I’m very excited to share my 2019 Shade Border and Junk Gardens with you. Lots of you, Gingham Gardens’ readers, already know that I love putting together Garden Vignettes using repurposed and upcycled vintage items. Most of the junk garden decor items in my gardens come from flea markets, estate sales, thrift stores and even garage sales. There are also some good tips for adding character to your gardens.
When we moved to our home in 2016, this area along the fence had been used as a race track of sorts. The soil was packed solid. At some point, after completing my other makeovers, I started using the lasagna method, which is layering cardboard and grass and leaf clippings, to kill off the grass and weeds. Because the soil was so packed, I decided to rototill the area. I added a few plants and shrubs in the fall of 2017, but left the major planting and overhaul until the summer of 2018.
As you’re scrolling (or strolling) by, please feel free to pin some of the pictures to your favorite Flower Gardening board on Pinterest. Simply hover in the upper right hand corner and you’ll see the pin icon. There are more pins for sharing at the bottom of the page.
This shade border is one of the few areas in my yard that is flat, so it’s perfect for my little groupings of junk. It is one of my favorite gardens and the reason for the title Shade Border and Junk Gardens. In my gardens, they just go together.In this photo there are Annabelle Hydrangeas, Astilbe, Corydalis, Coral Bells, variegated Jacob’s Ladder, Lenten Rose, Hosta and impatiens for some fun pops of color. I’m having fun trying shade plants I haven’t grown before. I still have to look at the tags for the names of some of the plants that are new to me.
If you don’t have money to spend on garden decor items, look around for old logs or tree branches and use them. Large field stones also work to add interest in a garden and I use field stones as borders around my gardens. Tree stumps or logs can be used to add height to a planter in an area of low growing plants like hosta.
I’ve used this old vintage wheelbarrow in my gardens as a planter for several years. Old wheelbarrows make awesome, unique planters. I have an entire Pinterest board dedicated to Wheelbarrows in the Garden. This is the first time I’ve included Sweet Potato Vine in my wheelbarrow planter. I love how it cascades over the side, but I don’t love how the bugs just eat it up. Next year I’ll go back to Creeping Jenny because nobody likes to eat her.
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Add some character to your gardens:
Moving along down the fence line, we come to this sweet vignette featuring a replica of a vintage gate.
My daughter and I made the sign with an old piece of fencing, a stencil and some paint markers. Free hand printing or cursive would be cute too. I always spray garden junk that I paint, with this UV Protection spray so it doesn’t fade.
There are Impatiens (that are taking their sweet time blooming) along with lobelia in a wicker basket I picked up at a thrift store. Again to add height to this arrangement, I used a clay pot turned upside down. The cute birdhouse is a new addition this year.
This year the basket is full of trailing torenia and impatiens. The first planting of lobelia was eaten by squirrels. Who would have thought!
The old chair is back for another year. The planter is filled with caladium, impatiens and vinca vine. I think there’s a fern hiding in there too.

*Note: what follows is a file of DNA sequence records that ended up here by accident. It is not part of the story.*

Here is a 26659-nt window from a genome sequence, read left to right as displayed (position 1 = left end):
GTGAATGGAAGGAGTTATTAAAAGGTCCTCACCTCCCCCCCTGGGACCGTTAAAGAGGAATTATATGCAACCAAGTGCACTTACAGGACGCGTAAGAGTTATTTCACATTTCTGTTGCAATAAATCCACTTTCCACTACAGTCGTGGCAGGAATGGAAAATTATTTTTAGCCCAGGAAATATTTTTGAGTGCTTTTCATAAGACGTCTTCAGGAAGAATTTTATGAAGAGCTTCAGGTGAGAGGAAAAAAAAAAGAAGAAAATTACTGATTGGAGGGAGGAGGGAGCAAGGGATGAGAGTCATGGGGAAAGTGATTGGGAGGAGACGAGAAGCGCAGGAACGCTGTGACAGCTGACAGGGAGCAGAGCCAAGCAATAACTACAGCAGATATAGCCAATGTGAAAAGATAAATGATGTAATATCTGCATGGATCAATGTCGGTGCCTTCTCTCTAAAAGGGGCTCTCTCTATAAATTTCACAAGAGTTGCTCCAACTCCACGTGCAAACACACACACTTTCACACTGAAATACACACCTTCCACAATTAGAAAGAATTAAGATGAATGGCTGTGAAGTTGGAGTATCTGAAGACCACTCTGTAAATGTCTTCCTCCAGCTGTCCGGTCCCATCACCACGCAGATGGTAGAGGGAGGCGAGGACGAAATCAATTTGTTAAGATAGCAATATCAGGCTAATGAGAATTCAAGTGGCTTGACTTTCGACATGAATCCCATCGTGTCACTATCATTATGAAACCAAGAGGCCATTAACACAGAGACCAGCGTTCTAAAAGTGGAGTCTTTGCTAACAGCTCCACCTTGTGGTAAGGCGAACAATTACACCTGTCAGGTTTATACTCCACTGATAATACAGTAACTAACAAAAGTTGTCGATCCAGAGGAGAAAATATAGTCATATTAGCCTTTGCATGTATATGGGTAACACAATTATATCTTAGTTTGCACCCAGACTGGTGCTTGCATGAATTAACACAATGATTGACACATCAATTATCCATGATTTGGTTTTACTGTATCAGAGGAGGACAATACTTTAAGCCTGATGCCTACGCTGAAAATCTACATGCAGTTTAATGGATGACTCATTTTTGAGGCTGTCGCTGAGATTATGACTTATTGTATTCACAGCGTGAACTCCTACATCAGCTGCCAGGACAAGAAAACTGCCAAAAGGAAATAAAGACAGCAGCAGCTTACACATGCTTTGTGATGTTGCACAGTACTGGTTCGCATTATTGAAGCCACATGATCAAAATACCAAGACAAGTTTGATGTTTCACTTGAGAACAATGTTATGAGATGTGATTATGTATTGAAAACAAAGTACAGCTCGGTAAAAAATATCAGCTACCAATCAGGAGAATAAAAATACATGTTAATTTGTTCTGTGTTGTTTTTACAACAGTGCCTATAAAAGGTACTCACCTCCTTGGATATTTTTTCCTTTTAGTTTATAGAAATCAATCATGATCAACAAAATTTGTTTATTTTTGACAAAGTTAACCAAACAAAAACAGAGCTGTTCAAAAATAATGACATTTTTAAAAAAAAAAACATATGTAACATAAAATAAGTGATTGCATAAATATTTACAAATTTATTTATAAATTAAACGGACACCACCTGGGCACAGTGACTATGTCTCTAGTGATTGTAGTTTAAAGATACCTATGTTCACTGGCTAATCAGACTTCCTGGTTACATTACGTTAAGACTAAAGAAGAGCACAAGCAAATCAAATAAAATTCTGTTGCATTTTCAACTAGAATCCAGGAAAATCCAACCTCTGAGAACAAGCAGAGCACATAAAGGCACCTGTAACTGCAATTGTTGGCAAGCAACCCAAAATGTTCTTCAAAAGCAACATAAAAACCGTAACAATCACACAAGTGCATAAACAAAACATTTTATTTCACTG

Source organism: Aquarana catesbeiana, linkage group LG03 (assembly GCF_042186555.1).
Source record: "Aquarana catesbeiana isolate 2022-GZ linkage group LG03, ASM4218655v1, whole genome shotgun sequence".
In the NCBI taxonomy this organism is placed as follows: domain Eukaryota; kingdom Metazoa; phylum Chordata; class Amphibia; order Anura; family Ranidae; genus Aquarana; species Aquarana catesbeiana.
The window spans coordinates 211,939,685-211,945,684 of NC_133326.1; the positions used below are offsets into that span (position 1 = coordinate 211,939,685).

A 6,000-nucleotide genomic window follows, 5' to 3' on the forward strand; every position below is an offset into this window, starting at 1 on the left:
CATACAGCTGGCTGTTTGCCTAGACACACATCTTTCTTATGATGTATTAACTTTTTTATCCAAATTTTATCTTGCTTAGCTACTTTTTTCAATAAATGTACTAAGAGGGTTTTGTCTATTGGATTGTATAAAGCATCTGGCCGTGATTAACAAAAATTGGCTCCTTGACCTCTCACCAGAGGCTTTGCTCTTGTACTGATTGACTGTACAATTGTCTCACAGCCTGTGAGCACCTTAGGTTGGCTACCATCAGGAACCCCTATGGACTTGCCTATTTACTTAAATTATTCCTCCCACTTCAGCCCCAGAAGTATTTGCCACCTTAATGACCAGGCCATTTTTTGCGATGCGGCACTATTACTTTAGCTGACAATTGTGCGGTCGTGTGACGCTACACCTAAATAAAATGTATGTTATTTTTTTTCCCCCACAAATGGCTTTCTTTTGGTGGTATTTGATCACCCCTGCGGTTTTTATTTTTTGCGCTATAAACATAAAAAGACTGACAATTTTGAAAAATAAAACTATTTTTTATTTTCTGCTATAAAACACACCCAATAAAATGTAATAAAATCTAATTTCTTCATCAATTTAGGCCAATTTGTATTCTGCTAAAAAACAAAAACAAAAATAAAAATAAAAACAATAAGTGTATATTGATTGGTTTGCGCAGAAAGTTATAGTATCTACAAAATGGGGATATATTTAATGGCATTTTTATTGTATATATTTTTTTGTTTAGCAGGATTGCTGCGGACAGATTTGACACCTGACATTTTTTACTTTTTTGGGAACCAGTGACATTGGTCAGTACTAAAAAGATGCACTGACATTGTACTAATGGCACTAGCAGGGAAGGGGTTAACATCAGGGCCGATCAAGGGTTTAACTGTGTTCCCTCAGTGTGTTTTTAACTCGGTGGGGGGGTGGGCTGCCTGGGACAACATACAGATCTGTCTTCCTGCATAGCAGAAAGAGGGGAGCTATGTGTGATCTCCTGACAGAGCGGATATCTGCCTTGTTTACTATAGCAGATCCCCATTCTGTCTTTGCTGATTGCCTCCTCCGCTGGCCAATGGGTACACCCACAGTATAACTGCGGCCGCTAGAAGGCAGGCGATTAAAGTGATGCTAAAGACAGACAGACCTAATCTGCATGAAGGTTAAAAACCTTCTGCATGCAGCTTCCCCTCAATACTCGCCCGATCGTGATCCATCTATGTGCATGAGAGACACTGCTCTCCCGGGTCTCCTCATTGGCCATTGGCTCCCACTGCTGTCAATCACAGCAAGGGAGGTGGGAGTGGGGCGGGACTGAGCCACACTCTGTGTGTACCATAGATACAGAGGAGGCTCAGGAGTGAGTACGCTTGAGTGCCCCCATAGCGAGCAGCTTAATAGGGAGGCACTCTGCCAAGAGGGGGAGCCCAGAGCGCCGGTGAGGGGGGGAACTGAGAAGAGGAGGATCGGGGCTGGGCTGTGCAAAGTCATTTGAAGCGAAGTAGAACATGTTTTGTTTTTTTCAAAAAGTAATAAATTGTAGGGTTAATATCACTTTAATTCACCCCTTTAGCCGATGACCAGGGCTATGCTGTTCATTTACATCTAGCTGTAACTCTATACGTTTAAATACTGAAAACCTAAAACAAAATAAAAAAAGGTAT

Across the yard in front of my garden shed, is what I call my junk garden.
Here’s my rickety ladder. I always think this thing will blow over and all my junk will go flying, but it has survived many wind storms.
I used creeping jenny, ivy and polka dot plant in the various little containers. Some plants don’t do very well in small containers, but these are working great and drying out a few times hasn’t killed them. Do you notice the spider web? I think it fits right in with my junk theme, so I let it stay.
Old galvanized watering cans make the cutest planters or even empty they add tons of character to a garden. If you use a watering can for a planter, be sure they leak or punch holes in the bottom for drainage.
I used a trio of logs for this little vignette. I’m hoping I get my rear in gear and get some cuttings off the coleus for next year. It’s just too pretty not to save. The little watering can was easy to match to the coral colored flowers with a can of spray paint. Again I used logs here to add variation in height.
It’s easy to find lots of items fairly cheap to upcycle or repurpose as decor for your gardens. If you go to Flea Markets, Estate Sales, Thrift Stores or Garage Sales, keep on the lookout for these items:
Galvanized Milk Pails and other containers
Galvanized Watering Cans
Vintage Milk Cans
And many, many more. There’s a printable list for you in the Gardening Resources Library.
I’m so glad you stopped by Gingham Gardens today! Do you like to decorate your gardens with repurposed junk? If so, what are your favorite pieces of garden junk? Please leave a comment and let me know. As always, if you have a gardening question, just ask. Thanks a bunch for stopping by and come back soon!
I’m participating and sharing in Carol’s Garden Bloggers Bloom Day, where gardeners from all over the world share their gardens. Pop over when you get a chance. It’s quite spectacular!
p.s. Go ahead and feel free to “pin” these pictures. If you hover in the upper left-hand corner of the picture, you’ll see the little Pinterest icon. Just click it and pin away. There are also pins to share at the bottom of the page. Thanks a bunch!
p.p.s I’d love to have you follow me on Pinterest. Lots of great gardening ideas and tons of gardener’s eye candy. Gingham Gardens has a Facebook page too.
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